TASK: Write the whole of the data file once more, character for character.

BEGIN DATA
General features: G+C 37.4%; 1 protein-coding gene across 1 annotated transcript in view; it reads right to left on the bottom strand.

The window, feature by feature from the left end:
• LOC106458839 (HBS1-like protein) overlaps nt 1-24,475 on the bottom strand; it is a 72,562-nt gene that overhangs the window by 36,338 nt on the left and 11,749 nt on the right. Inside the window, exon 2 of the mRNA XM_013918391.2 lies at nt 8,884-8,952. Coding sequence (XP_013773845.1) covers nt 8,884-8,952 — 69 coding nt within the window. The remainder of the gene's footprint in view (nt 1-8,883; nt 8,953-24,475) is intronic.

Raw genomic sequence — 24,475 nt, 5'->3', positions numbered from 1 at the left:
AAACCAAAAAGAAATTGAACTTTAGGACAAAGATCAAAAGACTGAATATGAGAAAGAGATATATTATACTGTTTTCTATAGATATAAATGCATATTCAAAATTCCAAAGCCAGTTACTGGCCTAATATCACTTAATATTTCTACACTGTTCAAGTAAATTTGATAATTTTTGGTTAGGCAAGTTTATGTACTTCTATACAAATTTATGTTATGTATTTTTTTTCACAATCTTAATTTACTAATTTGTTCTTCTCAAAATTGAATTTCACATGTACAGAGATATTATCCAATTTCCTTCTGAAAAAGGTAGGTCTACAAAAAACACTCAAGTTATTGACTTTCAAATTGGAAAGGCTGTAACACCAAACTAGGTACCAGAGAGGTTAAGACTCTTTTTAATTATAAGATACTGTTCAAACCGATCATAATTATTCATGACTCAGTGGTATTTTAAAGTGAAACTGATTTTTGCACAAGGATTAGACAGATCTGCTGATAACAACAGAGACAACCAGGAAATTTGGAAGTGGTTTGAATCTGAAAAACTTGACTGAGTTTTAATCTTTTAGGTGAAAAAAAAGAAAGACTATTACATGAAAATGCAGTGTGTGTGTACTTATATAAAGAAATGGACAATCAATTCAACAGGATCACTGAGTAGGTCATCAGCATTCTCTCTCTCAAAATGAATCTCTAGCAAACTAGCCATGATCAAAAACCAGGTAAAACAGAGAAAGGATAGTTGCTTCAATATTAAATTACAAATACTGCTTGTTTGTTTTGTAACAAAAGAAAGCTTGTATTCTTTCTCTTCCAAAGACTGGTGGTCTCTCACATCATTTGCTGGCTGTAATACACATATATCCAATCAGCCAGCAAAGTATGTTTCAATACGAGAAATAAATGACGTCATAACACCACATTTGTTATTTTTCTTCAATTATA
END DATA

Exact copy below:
General features: G+C 37.4%; 1 protein-coding gene across 1 annotated transcript in view; it reads right to left on the bottom strand.

The window, feature by feature from the left end:
• LOC106458839 (HBS1-like protein) overlaps nt 1-24,475 on the bottom strand; it is a 72,562-nt gene that overhangs the window by 36,338 nt on the left and 11,749 nt on the right. Inside the window, exon 2 of the mRNA XM_013918391.2 lies at nt 8,884-8,952. Coding sequence (XP_013773845.1) covers nt 8,884-8,952 — 69 coding nt within the window. The remainder of the gene's footprint in view (nt 1-8,883; nt 8,953-24,475) is intronic.

Raw genomic sequence — 24,475 nt, 5'->3', positions numbered from 1 at the left:
AAACCAAAAAGAAATTGAACTTTAGGACAAAGATCAAAAGACTGAATATGAGAAAGAGATATATTATACTGTTTTCTATAGATATAAATGCATATTCAAAATTCCAAAGCCAGTTACTGGCCTAATATCACTTAATATTTCTACACTGTTCAAGTAAATTTGATAATTTTTGGTTAGGCAAGTTTATGTACTTCTATACAAATTTATGTTATGTATTTTTTTTCACAATCTTAATTTACTAATTTGTTCTTCTCAAAATTGAATTTCACATGTACAGAGATATTATCCAATTTCCTTCTGAAAAAGGTAGGTCTACAAAAAACACTCAAGTTATTGACTTTCAAATTGGAAAGGCTGTAACACCAAACTAGGTACCAGAGAGGTTAAGACTCTTTTTAATTATAAGATACTGTTCAAACCGATCATAATTATTCATGACTCAGTGGTATTTTAAAGTGAAACTGATTTTTGCACAAGGATTAGACAGATCTGCTGATAACAACAGAGACAACCAGGAAATTTGGAAGTGGTTTGAATCTGAAAAACTTGACTGAGTTTTAATCTTTTAGGTGAAAAAAAAGAAAGACTATTACATGAAAATGCAGTGTGTGTGTACTTATATAAAGAAATGGACAATCAATTCAACAGGATCACTGAGTAGGTCATCAGCATTCTCTCTCTCAAAATGAATCTCTAGCAAACTAGCCATGATCAAAAACCAGGTAAAACAGAGAAAGGATAGTTGCTTCAATATTAAATTACAAATACTGCTTGTTTGTTTTGTAACAAAAGAAAGCTTGTATTCTTTCTCTTCCAAAGACTGGTGGTCTCTCACATCATTTGCTGGCTGTAATACACATATATCCAATCAGCCAGCAAAGTATGTTTCAATACGAGAAATAAATGACGTCATAACACCACATTTGTTATTTTTCTTCAATTATA